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Published: February 22nd 2008
Anchored off of Rabida Island, with Santiago Island in the background
I decided that if I was staying in Ecuador for a couple of months, it would be a shame to miss the Galapagos Islands. While not an inexpensive venture, I rationalized it as being one of those once-in-a-lifetime experiences. Before I started with this idea, I really didn’t know much about the islands or how one goes about seeing them. The travel agency I was dealing with in Cuenca operates out of the same building as the Spanish Language School I have been attending. While I was arranging my course schedule, I had them send me some information on Galapagos tours. As it turned out, I was very lucky in the boat and tour that I chose. There are about 70 boats licensed to give tours of the islands, and prices range from hundreds to thousands of dollars depending on the boat and the length of the tour. I really had no idea on what to look for. The travel agent sent me information on three different boats, and I chose the mid-priced one at about $1800 for 8 days, not including the transportation to and from the mainland. I had no idea on what islands we would visit, or things
we would be seeing.
The government dictates that there must be one guide for every 16 guests, so most boats are designed to accommodate 16 people, as was the “Floreana”, my chosen boat. It had 8 air-conditioned rooms, each with two bunks, a bathroom and shower. As I was travelling solo, I bunked with another solo traveller from Holland. We had a full boat for our trip, with guests from the United States (4), Denmark (6), Holland (4), Germany (1), and me from Canada.
The basic routine of the boat was that we travelled at night, and had two shore expeditions a day, one in the morning, and the other mid-afternoon after lunch and a bit of a siesta. Breakfast was served at 7, and we went ashore around 8. We were usually back on board around 11:30, with lunch at noon. The afternoon shore trip usually started around 2:30, and we would be back on board around 5:30. We would have a daily briefing with the guide at 6:30, and supper at 7. Most days would include one or two snorkelling sessions usually before lunch and/or before the return to the ship in the afternoon.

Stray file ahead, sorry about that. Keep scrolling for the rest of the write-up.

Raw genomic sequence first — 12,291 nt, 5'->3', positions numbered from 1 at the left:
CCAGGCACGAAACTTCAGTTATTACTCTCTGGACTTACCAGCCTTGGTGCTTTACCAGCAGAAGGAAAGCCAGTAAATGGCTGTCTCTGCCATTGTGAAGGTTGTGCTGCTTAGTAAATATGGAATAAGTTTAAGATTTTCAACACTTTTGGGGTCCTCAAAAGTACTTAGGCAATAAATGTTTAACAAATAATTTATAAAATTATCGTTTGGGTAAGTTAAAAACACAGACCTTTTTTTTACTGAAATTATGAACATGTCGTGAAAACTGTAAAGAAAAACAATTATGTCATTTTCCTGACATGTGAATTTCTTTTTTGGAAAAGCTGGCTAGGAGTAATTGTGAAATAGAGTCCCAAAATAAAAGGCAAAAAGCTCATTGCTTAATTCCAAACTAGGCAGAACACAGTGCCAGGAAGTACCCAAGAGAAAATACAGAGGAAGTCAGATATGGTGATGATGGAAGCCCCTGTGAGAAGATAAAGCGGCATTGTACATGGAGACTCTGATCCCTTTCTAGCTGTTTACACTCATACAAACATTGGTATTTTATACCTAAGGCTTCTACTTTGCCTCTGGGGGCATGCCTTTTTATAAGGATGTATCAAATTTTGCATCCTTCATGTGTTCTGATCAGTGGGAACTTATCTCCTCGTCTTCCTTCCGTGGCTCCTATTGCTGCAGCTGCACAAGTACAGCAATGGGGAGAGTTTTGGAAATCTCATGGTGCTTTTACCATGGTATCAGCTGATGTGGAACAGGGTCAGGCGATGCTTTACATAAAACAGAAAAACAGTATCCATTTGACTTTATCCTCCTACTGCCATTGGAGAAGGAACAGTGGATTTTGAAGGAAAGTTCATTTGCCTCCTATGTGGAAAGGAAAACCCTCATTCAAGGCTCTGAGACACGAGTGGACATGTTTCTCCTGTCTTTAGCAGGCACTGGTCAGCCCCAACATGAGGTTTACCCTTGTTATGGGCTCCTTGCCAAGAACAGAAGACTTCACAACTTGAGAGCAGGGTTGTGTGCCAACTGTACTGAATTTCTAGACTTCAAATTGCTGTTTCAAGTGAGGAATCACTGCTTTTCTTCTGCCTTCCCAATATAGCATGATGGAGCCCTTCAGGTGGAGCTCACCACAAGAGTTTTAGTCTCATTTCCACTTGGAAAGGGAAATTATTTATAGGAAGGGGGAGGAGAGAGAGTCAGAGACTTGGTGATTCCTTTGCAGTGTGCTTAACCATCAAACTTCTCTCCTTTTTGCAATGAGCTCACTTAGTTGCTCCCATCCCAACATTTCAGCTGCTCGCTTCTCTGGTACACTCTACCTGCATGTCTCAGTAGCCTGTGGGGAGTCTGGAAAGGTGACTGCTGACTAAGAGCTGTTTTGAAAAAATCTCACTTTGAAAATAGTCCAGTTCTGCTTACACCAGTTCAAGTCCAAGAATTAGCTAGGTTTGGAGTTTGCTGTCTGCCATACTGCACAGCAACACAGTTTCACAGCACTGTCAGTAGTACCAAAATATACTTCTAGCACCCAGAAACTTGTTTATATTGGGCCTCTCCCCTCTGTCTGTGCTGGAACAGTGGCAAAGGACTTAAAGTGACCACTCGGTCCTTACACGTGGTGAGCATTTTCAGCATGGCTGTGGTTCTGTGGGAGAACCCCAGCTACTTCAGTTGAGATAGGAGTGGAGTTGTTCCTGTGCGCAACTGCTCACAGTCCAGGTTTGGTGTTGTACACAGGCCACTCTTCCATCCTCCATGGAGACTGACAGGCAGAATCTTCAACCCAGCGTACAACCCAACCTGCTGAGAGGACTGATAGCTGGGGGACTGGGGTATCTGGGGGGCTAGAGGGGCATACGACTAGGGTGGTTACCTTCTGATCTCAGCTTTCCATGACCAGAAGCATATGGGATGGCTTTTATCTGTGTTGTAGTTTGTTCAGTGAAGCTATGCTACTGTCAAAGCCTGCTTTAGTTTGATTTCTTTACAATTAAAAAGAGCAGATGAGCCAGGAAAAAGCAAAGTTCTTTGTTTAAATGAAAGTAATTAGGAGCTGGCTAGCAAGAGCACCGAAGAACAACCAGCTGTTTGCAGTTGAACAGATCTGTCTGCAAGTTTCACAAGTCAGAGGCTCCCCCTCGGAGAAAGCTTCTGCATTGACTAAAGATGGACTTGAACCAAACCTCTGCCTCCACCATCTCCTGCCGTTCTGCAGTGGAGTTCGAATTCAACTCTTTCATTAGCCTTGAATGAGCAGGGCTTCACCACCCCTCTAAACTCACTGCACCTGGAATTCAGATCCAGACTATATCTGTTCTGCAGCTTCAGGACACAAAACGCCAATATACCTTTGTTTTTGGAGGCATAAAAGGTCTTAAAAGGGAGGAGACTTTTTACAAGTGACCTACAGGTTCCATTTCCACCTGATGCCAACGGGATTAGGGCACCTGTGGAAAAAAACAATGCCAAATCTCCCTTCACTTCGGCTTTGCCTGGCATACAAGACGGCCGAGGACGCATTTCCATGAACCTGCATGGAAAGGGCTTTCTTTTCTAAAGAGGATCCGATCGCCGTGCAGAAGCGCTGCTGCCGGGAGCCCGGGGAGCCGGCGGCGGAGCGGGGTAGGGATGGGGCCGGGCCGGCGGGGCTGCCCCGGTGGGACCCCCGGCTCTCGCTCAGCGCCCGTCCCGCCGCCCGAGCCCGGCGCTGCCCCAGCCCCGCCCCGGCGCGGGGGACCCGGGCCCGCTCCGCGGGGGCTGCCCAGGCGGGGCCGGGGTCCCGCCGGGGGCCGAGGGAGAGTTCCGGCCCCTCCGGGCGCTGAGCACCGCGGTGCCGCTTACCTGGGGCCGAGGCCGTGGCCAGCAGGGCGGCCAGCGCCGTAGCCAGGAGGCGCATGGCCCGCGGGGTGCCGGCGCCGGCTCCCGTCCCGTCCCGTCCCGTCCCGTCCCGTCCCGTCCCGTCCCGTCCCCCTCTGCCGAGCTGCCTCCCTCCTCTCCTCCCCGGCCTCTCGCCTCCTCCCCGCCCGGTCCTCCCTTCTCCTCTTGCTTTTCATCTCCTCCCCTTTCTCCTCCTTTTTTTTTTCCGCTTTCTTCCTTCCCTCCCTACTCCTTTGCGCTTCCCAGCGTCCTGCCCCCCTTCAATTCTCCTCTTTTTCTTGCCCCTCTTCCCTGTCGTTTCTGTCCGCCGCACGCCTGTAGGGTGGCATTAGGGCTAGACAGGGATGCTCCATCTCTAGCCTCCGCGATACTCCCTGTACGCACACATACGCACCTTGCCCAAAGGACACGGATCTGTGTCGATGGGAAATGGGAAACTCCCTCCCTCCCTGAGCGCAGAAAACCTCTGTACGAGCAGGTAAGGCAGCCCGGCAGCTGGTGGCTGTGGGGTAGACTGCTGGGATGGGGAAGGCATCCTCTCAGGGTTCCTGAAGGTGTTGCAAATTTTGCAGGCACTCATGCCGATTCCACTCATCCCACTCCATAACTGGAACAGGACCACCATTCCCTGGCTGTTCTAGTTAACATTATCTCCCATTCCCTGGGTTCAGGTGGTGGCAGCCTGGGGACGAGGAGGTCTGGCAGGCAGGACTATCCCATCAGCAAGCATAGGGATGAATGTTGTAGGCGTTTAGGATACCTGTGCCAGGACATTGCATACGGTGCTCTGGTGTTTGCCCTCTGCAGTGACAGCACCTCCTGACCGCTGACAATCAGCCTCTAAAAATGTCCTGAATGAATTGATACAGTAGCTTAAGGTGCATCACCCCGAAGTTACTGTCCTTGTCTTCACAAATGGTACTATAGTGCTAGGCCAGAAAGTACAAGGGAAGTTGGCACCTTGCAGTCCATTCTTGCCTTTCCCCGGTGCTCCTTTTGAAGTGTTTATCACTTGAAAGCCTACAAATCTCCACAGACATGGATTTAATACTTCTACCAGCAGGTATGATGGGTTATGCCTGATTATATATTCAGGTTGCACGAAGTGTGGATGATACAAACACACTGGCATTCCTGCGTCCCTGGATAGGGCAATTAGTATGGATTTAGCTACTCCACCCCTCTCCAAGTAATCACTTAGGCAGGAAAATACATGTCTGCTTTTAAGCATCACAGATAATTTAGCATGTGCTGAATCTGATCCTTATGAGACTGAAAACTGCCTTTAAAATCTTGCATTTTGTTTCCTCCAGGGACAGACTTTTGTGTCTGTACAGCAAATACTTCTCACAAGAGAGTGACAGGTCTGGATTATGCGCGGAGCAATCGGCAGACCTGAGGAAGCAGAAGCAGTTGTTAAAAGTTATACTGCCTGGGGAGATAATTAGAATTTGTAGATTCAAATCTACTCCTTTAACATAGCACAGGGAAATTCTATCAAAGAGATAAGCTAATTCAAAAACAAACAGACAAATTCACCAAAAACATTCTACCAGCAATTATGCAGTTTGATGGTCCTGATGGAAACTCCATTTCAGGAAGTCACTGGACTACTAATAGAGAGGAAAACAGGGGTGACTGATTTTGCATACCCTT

Our Guide, Rodrigo Flores, is on the right
guide for the trip was Rodrigo Flores. He was a knowledgeable man on most things about the Galapagos, and was a continuous source of interesting things as we went on our daily expeditions. His knowledge didn’t get too deep on most topics, but was certainly adequate for any questions I had.
Being a pilot and a bit of a technology geek, I was interested in the equipment on the yacht: It had a full moving-map GPS navigation system, integrated with sonar and radar. There were actually two radars, one for weather and the other for navigation. There were two VHF radios, one HF radio, and a satellite telephone. The guide had a portable VHF radio to keep in touch with the boat while we were ashore.
The yacht was owned and captained by “Freddie”, who was assisted by a crew of 6 others. Freddie and I had lots of interesting conversations (in Spanish). I was glad to learn that most of the technology had equivalent names in Spanish, so communication was easier than I expected. I was impressed with Freddie as both a captain and a manager. He treated his staff well, and ensured they were learning and
This is where all the great food happened.